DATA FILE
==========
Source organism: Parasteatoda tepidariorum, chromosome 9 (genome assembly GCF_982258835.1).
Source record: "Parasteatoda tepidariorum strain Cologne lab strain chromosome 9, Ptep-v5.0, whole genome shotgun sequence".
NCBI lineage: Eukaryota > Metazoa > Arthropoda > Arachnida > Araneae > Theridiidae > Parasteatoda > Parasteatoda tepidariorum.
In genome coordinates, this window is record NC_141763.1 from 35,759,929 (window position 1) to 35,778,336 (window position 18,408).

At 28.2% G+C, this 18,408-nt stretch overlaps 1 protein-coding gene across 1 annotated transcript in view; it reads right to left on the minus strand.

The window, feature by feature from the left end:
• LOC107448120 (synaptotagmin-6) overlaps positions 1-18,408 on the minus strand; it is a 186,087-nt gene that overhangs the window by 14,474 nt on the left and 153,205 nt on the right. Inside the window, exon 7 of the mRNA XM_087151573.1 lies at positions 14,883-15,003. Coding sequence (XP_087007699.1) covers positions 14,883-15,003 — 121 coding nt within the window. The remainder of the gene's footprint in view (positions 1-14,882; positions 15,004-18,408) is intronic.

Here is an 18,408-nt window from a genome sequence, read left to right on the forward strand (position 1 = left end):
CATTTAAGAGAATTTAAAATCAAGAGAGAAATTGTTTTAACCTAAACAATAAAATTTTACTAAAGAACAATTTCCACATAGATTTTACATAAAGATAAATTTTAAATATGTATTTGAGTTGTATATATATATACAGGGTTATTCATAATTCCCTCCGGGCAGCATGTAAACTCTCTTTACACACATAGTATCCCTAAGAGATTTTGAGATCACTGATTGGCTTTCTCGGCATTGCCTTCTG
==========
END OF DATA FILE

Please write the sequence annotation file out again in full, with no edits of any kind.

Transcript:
Source organism: Parasteatoda tepidariorum, chromosome 9 (genome assembly GCF_982258835.1).
Source record: "Parasteatoda tepidariorum strain Cologne lab strain chromosome 9, Ptep-v5.0, whole genome shotgun sequence".
NCBI lineage: Eukaryota > Metazoa > Arthropoda > Arachnida > Araneae > Theridiidae > Parasteatoda > Parasteatoda tepidariorum.
In genome coordinates, this window is record NC_141763.1 from 35,759,929 (window position 1) to 35,778,336 (window position 18,408).

At 28.2% G+C, this 18,408-nt stretch overlaps 1 protein-coding gene across 1 annotated transcript in view; it reads right to left on the minus strand.

The window, feature by feature from the left end:
• LOC107448120 (synaptotagmin-6) overlaps positions 1-18,408 on the minus strand; it is a 186,087-nt gene that overhangs the window by 14,474 nt on the left and 153,205 nt on the right. Inside the window, exon 7 of the mRNA XM_087151573.1 lies at positions 14,883-15,003. Coding sequence (XP_087007699.1) covers positions 14,883-15,003 — 121 coding nt within the window. The remainder of the gene's footprint in view (positions 1-14,882; positions 15,004-18,408) is intronic.

Here is an 18,408-nt window from a genome sequence, read left to right on the forward strand (position 1 = left end):
CATTTAAGAGAATTTAAAATCAAGAGAGAAATTGTTTTAACCTAAACAATAAAATTTTACTAAAGAACAATTTCCACATAGATTTTACATAAAGATAAATTTTAAATATGTATTTGAGTTGTATATATATATACAGGGTTATTCATAATTCCCTCCGGGCAGCATGTAAACTCTCTTTACACACATAGTATCCCTAAGAGATTTTGAGATCACTGATTGGCTTTCTCGGCATTGCCTTCTG